We examine the dynamics of member-to-member and member-to-candidate campaign contributions in the U.S. House. We hypothesize that MCs’ parties’ choices about contributions serve as a cue for individual members in their own giving. Some MCs will follow these party cues [by giving to the same MCs or challengers that party leaders and/or the Democratic Congressional Campaign Committee (DCCC) or National Republican Congressional Committee (NRCC) prioritizes in their giving], and others will strike their own course. We expect that these decisions will manifest themselves in MCs’ legislative success, with those who follow their party most closely enjoying favored treatment from the leadership. Our analyses focus on campaign contributions in the 2002 and 2004 election cycles (2001-2002 and 2003-2004) and subsequent legislative success in the 108th and 109th Congresses (2003-2004 and 2005-2006). The results show that party and leadership giving does indeed serve as a cue, that the importance of the cue varies depending on the context of the giving decision, that it is stronger for some MCs than for others, and that these differences affect their subsequent success in the chamber.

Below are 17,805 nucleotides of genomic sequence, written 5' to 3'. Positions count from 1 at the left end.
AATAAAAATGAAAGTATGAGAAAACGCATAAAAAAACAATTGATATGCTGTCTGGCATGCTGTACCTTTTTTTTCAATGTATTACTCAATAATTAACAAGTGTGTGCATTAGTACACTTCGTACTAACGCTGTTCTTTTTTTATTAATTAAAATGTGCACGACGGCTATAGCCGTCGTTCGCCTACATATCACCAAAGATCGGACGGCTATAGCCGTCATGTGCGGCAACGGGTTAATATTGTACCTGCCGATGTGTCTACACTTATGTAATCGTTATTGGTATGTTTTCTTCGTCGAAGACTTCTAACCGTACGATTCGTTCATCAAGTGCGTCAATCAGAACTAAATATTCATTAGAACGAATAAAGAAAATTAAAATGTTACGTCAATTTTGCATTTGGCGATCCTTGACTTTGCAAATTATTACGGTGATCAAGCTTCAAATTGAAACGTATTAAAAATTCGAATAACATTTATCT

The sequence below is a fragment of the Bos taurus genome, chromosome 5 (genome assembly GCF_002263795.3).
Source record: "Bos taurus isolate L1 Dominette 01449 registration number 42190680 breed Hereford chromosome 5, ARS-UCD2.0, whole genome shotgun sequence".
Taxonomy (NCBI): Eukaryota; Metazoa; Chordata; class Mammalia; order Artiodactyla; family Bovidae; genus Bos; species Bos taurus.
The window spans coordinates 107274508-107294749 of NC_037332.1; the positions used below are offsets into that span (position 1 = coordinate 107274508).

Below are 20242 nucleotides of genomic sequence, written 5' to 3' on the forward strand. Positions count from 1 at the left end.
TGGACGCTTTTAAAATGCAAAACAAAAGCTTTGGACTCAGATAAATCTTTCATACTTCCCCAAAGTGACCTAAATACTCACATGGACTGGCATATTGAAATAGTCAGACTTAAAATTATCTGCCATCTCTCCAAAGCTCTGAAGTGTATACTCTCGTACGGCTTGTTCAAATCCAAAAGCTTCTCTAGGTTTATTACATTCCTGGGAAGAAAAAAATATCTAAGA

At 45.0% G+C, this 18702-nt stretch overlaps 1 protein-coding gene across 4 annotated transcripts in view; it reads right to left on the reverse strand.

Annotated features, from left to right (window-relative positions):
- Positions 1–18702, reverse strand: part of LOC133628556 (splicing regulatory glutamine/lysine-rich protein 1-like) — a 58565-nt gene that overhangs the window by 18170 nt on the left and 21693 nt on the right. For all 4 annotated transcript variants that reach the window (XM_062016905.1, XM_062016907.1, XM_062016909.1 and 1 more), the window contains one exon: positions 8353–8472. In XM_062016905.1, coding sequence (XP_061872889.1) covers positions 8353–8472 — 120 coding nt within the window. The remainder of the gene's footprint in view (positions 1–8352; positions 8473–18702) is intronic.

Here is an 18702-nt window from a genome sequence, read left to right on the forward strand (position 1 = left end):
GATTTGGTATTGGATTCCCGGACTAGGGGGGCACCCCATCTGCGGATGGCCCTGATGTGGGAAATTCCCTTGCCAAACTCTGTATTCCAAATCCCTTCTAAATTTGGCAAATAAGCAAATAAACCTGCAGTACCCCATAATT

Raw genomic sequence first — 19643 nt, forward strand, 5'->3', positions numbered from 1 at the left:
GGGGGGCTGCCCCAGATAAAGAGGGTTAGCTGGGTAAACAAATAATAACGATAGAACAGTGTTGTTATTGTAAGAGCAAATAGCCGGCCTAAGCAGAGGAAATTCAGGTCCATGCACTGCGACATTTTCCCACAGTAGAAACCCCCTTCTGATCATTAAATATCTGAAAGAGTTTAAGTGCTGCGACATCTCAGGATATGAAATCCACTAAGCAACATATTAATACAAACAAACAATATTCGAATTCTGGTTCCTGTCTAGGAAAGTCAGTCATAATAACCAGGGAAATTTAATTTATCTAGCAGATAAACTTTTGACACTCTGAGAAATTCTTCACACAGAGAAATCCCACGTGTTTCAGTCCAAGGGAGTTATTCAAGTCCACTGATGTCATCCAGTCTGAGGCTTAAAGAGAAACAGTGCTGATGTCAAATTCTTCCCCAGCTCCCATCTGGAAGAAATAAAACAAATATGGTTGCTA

|Number of pages
|Published - Aug 1 2011
|APSA 2011 Annual Meeting Paper